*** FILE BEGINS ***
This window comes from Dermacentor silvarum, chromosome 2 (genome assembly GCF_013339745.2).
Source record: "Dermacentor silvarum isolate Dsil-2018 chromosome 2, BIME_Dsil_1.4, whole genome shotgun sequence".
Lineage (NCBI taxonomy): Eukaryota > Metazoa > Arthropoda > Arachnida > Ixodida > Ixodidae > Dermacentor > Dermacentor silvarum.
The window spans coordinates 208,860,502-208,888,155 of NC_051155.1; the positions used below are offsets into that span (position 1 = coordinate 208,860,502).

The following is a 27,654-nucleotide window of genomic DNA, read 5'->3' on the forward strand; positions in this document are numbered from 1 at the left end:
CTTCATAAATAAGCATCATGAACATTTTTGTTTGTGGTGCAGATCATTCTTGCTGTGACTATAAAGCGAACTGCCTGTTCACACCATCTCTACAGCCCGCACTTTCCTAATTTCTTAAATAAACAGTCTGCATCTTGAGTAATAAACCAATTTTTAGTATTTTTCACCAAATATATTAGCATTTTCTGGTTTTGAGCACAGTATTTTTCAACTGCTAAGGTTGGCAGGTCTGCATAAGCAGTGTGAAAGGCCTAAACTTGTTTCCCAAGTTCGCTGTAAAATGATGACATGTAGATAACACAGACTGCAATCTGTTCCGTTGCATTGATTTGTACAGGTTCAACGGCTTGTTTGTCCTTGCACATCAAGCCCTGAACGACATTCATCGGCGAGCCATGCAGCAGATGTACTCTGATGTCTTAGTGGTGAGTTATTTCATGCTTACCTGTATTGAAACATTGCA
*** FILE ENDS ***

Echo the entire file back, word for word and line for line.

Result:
This window comes from Dermacentor silvarum, chromosome 2 (genome assembly GCF_013339745.2).
Source record: "Dermacentor silvarum isolate Dsil-2018 chromosome 2, BIME_Dsil_1.4, whole genome shotgun sequence".
Lineage (NCBI taxonomy): Eukaryota > Metazoa > Arthropoda > Arachnida > Ixodida > Ixodidae > Dermacentor > Dermacentor silvarum.
The window spans coordinates 208,860,502-208,888,155 of NC_051155.1; the positions used below are offsets into that span (position 1 = coordinate 208,860,502).

The following is a 27,654-nucleotide window of genomic DNA, read 5'->3' on the forward strand; positions in this document are numbered from 1 at the left end:
CTTCATAAATAAGCATCATGAACATTTTTGTTTGTGGTGCAGATCATTCTTGCTGTGACTATAAAGCGAACTGCCTGTTCACACCATCTCTACAGCCCGCACTTTCCTAATTTCTTAAATAAACAGTCTGCATCTTGAGTAATAAACCAATTTTTAGTATTTTTCACCAAATATATTAGCATTTTCTGGTTTTGAGCACAGTATTTTTCAACTGCTAAGGTTGGCAGGTCTGCATAAGCAGTGTGAAAGGCCTAAACTTGTTTCCCAAGTTCGCTGTAAAATGATGACATGTAGATAACACAGACTGCAATCTGTTCCGTTGCATTGATTTGTACAGGTTCAACGGCTTGTTTGTCCTTGCACATCAAGCCCTGAACGACATTCATCGGCGAGCCATGCAGCAGATGTACTCTGATGTCTTAGTGGTGAGTTATTTCATGCTTACCTGTATTGAAACATTGCA